Since this is a spoilery blabber, I’m going to assume if you’re here you’ve either read it already or don’t care about being spoiled. I’m also going to assume you already know the premise of the series. I’m also going to just write a bunch of thoughts out – this is not a ‘coherent review’. 😛

This book picks up where the last left off – the returning characters are just as despicable and wonderful as before. I grew to like characters I disliked before… and really really hate characters I already hated. Hah.

So the main theme of this book is obviously character development. Sorely, sorely needed character development. And it was wonderful.

Robin Hobb is really good at writing awful characters. I don’t mean awful as in badly written, I mean awful as in I hate them. They feel like real people but they are not people I would get along with. Kennit for instance. That bastard. Never have I despised a character so much that I actually would get angry while reading from their POV. If that isn’t a well-designed character then I don’t know what is.

I hope in book three, Kennit gets knocked down a few pegs. Seriously. So far he’s managed to manipulate Etta, Vivacia and now even Wintrow to his will. Gaaah I want someone to see through his bullshit so badly. He needs good, solid punch to the face.

Another character that went through a lot of character development, but in a positive direction instead of negative was Malta. It’s unfortunate that the loss of her father was what had to trigger it, but it really woke her up to the world around her. Towards the end of the book especially, I really loved her. Her snaps at the satrap were just fantastic. (I hate him too, so it was lovely). It was such a complete turn-around from her character in the first book, which seriously irritated me. I like Reyn too – he’s a decent fella.

This book I noticed spent about as much time away from the liveships as it did with them – about half the POVs weren’t anywhere near the water – it really lent to the largeness of the plot and all of the interesting subplots that I know are going to come together in book three. I seriously liked this book, especially towards the end. I reached an ‘AHHHHH’ moment and kinda buzzed through the ending (after…. taking a two day break to finish my coding project. You have NO IDEA how hard it is to reach the AHHHH part in a book and then put it down to do important schooly things, bleh)

All the subplots are starting to wind together at this point – we now know why it kept jumping to a bit of eel-y things in the water and why some of them seem sentient and others don’t. There’s a dragon flyin’ around and Paragon, darling Paragon, has developed a sense of multiple selves. Paragon I think is my favorite character in this series – he’s just so amusing, I wanna hug him. Granted, he’d likely either punch me in the face or cry hysterically or hug me back. It would really be up in the air. I think that’s why I like his character so much – he’s so out of character all the time that everything is in character. It’s neato. :”D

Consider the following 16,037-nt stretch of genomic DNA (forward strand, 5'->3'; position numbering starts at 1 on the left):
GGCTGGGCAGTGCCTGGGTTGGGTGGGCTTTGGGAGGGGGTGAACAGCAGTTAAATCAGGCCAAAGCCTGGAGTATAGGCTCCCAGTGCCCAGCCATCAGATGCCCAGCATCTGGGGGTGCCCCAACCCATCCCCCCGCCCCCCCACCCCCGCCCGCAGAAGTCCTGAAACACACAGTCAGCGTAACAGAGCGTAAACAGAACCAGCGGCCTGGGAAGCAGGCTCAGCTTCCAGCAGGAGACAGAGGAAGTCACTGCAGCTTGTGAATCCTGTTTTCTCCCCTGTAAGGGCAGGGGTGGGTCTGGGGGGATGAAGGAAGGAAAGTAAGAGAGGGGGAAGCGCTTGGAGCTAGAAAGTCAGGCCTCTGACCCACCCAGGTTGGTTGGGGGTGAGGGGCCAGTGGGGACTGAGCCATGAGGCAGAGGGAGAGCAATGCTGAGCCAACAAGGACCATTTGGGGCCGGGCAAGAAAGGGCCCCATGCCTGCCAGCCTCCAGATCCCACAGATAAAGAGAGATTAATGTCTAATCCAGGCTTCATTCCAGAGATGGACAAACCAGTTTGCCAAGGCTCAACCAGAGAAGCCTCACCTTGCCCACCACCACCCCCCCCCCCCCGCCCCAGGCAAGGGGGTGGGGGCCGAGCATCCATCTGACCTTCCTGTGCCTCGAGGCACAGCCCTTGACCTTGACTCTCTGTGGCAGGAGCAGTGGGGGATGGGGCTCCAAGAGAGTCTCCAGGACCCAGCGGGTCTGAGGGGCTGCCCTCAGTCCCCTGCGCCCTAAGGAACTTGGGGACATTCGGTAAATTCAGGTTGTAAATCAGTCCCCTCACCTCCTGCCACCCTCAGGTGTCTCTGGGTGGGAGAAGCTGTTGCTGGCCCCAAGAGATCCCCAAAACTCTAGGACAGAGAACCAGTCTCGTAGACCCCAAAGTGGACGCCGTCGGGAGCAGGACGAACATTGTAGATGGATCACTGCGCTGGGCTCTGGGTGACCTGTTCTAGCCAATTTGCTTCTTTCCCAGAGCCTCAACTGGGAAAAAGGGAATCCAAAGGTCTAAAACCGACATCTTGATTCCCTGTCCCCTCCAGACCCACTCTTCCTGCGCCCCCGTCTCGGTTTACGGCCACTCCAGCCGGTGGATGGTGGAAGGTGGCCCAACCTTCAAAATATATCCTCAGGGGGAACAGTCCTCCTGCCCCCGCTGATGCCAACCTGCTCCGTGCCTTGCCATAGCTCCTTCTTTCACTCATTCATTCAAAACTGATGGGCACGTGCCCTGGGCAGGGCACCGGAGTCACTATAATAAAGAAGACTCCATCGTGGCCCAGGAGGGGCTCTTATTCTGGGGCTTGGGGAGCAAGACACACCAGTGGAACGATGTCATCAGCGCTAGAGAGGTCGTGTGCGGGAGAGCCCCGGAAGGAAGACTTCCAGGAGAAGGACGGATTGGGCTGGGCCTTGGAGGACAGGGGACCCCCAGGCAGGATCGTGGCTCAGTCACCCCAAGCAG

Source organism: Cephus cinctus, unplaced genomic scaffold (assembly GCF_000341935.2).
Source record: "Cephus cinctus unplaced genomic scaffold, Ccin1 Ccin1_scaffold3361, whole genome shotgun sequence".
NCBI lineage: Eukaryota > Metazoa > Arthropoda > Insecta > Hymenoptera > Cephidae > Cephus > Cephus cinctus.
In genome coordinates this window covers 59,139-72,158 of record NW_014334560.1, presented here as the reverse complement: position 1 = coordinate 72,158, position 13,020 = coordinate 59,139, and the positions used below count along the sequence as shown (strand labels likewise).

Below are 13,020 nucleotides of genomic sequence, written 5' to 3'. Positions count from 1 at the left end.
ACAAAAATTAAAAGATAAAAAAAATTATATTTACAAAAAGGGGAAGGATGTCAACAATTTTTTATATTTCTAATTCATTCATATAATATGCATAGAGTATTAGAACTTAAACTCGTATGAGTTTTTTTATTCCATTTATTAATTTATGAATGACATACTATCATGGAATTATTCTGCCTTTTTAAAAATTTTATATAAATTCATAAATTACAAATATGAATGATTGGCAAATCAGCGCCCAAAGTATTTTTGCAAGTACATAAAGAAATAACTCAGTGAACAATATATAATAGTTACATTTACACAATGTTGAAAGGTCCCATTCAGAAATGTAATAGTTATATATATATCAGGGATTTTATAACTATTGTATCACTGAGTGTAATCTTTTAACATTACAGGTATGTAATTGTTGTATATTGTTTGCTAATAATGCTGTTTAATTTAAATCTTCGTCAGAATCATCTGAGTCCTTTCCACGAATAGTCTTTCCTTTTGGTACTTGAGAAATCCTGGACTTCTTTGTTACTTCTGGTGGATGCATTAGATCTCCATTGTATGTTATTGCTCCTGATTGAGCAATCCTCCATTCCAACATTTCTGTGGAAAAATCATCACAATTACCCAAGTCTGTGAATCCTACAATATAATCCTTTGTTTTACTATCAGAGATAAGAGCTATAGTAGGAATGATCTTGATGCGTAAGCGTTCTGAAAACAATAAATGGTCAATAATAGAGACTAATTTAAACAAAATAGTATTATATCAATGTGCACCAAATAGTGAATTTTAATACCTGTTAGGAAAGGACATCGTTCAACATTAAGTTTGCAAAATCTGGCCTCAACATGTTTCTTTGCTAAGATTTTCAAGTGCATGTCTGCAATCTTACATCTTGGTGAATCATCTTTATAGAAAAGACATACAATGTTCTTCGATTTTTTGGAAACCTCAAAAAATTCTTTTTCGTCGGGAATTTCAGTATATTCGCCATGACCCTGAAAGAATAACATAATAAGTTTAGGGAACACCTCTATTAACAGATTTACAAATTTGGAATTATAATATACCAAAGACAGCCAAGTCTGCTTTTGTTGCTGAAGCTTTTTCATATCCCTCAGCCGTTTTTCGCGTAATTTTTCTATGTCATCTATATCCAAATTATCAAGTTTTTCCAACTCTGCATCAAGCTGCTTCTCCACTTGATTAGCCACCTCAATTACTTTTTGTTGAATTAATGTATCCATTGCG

I will say though – and it’s a thing that I mentioned above – that this book is tiring. It’s so emotionally saturated that it becomes a chore to read it. Not because it’s bad, but because just so much heavy stuff happens to the Vestrit family, I kinda get worn out just reading about it, yeesh.

Rating: 4/5 stars


So yes, overall I dug this book. Made me feel droopy though. And my thoughts, as you can see, aren’t really coherent, hence a spoilery blabber instead of a non-spoilery review. :”D I’m thinking I”ll do a trilogy review on the whole thing once I finish the third book – that one will spoiler-free and more uh… readable instead of a bunch of tangent-thoughts, hawhaw.

Happy reading!

 
2 Comments

Posted by on 05/09/2017 in Books, Review

 

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Ruin and Rising by Leigh Bardugo | Blabber

(I’ve decided to change the review titles from ‘yapping’ to ‘blabber’, just because that’s the catch-phrase of my blog as is. So there. :P)

Ruin and Rising (The Grisha, #3)Ruin and Rising by Leigh Bardugo
The Grisha Trilogy, Book 3
Read Jan 12th (the whole thing)
422 pages
YA Fantasy

-Spoilery blabbing-
Dun read unless you’ve read the book or don’t care about being spoiled out your ass.

I started this book this morning around 4am and stopped only for about 30 minutes at 7:30am so I could drive to work, where I promptly started reading again because it was dead as hell. It’s now 1:30pm and I’ve just finished this thing.

I don’t think I’ve ever read a complete series so quickly before. I started The Grisha trilogy on Jan 5th. The first two books took me two days each to read, then I read a different book for a day while I waited for this one to arrive in the mail, then I buzzed through this one in about 9 hours. I feel like the speed at which I read these makes my opinions on them different than they would be if I would have taken them slower, but who knows.